The assignment of an inner product to a non-degenerate and finite-dimensional vector space $\CV$, results in emergence of the natural isomorphism to its dual $\CV\to\CV^\ast$, which means that the morphisms $\CV\to\CV^\ast$ and $\CV^\ast\to\CV$ are of the same structure and one is the inverse of the other. The notion of naturality (of an isomorphism) becomes most clear in the context of category theory; however it should be sufficient for now to say that a natural isomorphism between a vector space an its dual is one that is basis-independent. As the origin of the isomorphism, the inner product is encapsulated in an object called the metric, defined below, in order to make the resulting symmetry of the mappings more obvious.

In the context of differential geometry, the metric object is used synonymously with the inner product of a vector space. More specifically, the metric tensor

\Bg:= \left\{ \begin{aligned} \CV \times \CV &\to \IR \\ (\Bv,\Bw) &\mapsto \dabrn{\Bv, \Bw} \end{aligned} \right.

of a real vector space $\CV$ is an object whose components contain the information necessary to linearly transform a vector to its covector. This operation is denoted by the symbol $\flat$ and reads

\flat := \left\{ \begin{aligned} (\CV^\ast \to \IR) &\to (\CV \to \IR) \\ \text{or}\quad \CV &\to\CV^\ast \\ \Bv(\cdot) &\mapsto \Bg(\Bv, \cdot). \end{aligned} \right.

We simply define the one-form $\Bv^\flat$ as

$$$\Bv^\flat(\Bw) \equiv \Bg(\Bv,\Bw) = \dabrn{\Bv,\Bw}.$$$

We input the basis vectors $\Be_a$

$$$\Bv^\flat(\Be_a) = \dabrn{v^b\Be_b, \Be_a} = \dabrn{\Be_b, \Be_a} v^b = \dabrn{\Be_a, \Be_b} v^b$$$

and define the components of the metric tensor as

$$$\boxed{ g_{ab} = \dabrn{\Be_a, \Be_b} \eqwith \Bg = g_{ab}\, \Be^a\dyd \Be^b. }$$$

We then simply say that the operator $\flat$ denotes an index lowering1 through

$$$\Bv^\flat = \Bg\Bv \quad\text{and component-wise }\quad v_a = g_{ab} v^b.$$$

Moreover, we can define the inverse of the metric tensor as

\Bg\inv:= \left\{ \begin{aligned} \CV^\ast\times\CV^\ast &\to \IR \\ (\Balpha,\Bbeta) &\mapsto \dabrn{\Balpha, \Bbeta} \end{aligned} \right.

The operation of transforming a covector to its corresponding vector is denoted by the symbol $\sharp$ and reads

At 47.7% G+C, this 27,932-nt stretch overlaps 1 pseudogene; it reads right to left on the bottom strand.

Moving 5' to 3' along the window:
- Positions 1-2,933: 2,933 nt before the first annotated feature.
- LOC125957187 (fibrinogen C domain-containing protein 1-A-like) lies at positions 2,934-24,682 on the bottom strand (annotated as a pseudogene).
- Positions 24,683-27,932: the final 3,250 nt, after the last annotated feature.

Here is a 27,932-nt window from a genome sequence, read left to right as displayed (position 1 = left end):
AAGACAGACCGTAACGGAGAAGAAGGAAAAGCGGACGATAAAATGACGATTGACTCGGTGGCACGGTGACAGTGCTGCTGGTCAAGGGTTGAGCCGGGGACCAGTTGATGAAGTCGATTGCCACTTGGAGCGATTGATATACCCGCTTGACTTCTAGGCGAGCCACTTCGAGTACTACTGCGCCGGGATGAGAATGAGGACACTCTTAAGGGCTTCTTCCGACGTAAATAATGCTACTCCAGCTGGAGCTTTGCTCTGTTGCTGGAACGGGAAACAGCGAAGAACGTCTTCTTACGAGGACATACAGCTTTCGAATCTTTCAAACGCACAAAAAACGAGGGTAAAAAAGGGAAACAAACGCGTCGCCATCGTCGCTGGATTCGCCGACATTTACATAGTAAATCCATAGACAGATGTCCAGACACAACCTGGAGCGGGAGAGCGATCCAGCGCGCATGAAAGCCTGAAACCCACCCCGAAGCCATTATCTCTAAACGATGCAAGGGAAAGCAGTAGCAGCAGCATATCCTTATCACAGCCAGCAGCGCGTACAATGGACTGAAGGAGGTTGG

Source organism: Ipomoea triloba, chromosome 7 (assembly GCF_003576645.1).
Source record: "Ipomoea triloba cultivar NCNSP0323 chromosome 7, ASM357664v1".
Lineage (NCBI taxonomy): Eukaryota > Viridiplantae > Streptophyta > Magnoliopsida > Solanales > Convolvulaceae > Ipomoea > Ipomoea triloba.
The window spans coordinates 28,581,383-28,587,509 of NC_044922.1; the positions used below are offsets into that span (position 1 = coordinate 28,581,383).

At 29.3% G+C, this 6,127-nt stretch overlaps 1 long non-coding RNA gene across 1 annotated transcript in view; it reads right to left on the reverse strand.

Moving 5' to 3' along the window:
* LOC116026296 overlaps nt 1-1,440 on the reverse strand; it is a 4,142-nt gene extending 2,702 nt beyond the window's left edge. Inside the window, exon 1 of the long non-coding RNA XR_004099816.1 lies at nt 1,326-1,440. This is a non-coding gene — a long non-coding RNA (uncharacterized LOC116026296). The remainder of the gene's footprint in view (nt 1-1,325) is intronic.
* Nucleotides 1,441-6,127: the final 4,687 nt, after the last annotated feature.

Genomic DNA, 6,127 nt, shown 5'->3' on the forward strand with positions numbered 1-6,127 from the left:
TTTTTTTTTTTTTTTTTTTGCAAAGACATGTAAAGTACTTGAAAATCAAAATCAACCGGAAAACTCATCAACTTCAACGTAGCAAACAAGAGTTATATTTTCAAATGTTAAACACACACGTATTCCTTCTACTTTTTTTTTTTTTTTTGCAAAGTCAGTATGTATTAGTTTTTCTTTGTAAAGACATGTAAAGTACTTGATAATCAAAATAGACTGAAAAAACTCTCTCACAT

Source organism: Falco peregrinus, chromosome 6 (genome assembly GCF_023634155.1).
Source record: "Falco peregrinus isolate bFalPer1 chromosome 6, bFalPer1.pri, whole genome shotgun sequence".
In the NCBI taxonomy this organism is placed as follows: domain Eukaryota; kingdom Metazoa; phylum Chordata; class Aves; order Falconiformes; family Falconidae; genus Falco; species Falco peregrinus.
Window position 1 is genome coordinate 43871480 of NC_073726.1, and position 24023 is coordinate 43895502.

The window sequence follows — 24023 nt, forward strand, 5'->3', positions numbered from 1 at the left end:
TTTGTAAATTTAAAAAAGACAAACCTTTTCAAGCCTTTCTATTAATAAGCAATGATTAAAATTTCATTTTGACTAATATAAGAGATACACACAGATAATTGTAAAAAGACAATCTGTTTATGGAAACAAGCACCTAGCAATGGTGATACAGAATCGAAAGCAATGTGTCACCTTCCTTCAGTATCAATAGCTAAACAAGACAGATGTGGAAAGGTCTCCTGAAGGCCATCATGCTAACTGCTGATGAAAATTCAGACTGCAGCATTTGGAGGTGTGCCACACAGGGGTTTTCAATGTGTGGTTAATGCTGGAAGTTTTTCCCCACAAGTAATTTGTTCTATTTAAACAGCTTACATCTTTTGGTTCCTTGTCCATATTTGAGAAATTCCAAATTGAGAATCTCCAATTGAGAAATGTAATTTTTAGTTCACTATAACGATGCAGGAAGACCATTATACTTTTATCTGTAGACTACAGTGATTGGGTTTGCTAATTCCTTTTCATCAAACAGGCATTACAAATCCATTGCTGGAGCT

\sharp := \left\{ \begin{aligned} (\CV \to \IR) &\to (\CV^\ast \to \IR) \\ \text{or}\quad \CV^\ast &\to\CV \\ \Balpha(\cdot) &\mapsto \Bg\inv(\cdot,\Balpha). \end{aligned} \right.

Here, the vector corresponding to the covector $\Balpha$ is denoted $\Balpha^\sharp$ and reads

$$$\Balpha^\sharp(\Bbeta) = \Bg\inv(\Bbeta,\Balpha) = \dabrn{\Bbeta, \Balpha}$$$

We input the dual basis vectors $\Be^a$

$$$\Balpha^\sharp(\Be^a) = \dabrn{\Be^a, \alpha_b\Be^b} = \dabrn{\Be^a, \Be^b} \alpha_b$$$

and define the components of the inverse metric $\Bg\inv$ as

$$$\boxed{ g^{ab} = \dabrn{\Be^a,\Be^b} \eqwith \Bg\inv = g^{ab}\,\Be_a\dyd\Be_b. }$$$

Then the operator $\sharp$ denotes an index raising through

$$$\Balpha^\sharp = \Bg\inv\Balpha \quad\text{and component-wise }\quad \alpha^a = g^{ab}\alpha_b.$$$

In some literature, the natural isomorphism $\CV\to\CV^\ast$ is called the musical isomorphism—which is also the origin of the notation introduced above—because the process of transforming a vector to its dual space and a covector to the original space is analogous to lowering and raising notes.

With the given definition of the metric, we can elaborate on the advantage of denoting inner products of different objects with different symbols. Whereas $\abrn{\cdot,\cdot}$ always denotes a natural pairing between a vector space and its dual, one can write $$\dabrn{\cdot,\cdot}_\CV:\CV\times\CV\to\IR$$ to denote an inner product of vectors and $\dabrn{\cdot,\cdot}_{\CV^\ast}:\CV^\ast\times\CV^\ast\to\IR$ to denote an inner product of covectors. Using the metric, we can link these notations as

\begin{alignedat}{5} &\dabrn{\Bv,\Bw}_\CV &&= \abrn{\Bv, \Bw^\flat} &&= \abrn{\Bv^\flat, \Bw} &&= g_{ab} v^a w^b\\ &\dabrn{\Balpha,\Bbeta}_{\CV^\ast} &&= \abrn{\Balpha, \Bbeta^\sharp} &&= \abrn{\Balpha^\sharp, \Bbeta} &&= g^{ab}\alpha_a\beta_b\\ \end{alignedat}

for all $\Bv,\Bw\in\CV$ and $\Balpha,\Bbeta\in\CV^\ast$. Similarly,

\begin{alignedat}{4} &\abrn{\Bv, \Balpha} &&= \dabrn{\Bv^\flat, \Balpha}_{\CV^\ast} &&= \dabrn{\Bv, \Balpha^\sharp}_{\CV}. \end{alignedat}

Despite the symmetricity of the inner product, we choose to think of the first operand as a vector and the second as a covector in a natural pairing, as a convention.

The metric tensor has the following properties:

• For orthonormal bases, the metric tensor equals the identity tensor, that is, $g_{ij}=\delta_{ij}$.
• The diagonal terms equal to the square of the lengths of the basis vectors, that is, $g_{ii}=\Norm{\Be_i}^2$ (no summation).
• The off-diagonal terms are zero if the basis vectors are orthogonal. Specifically, $g_{ij}=0$ iff $\Be_i$ and $\Be_j$ are orthogonal.
1. In musical notation, the flat symbol $\flat$ is used to lower a note by one semitone, whereas the sharp symbol $\sharp$ is used to raise a note by one semitone. It is recommended to pronounce $\Bv^\flat$ as v-flat and $\Balpha^\sharp$ alpha-sharp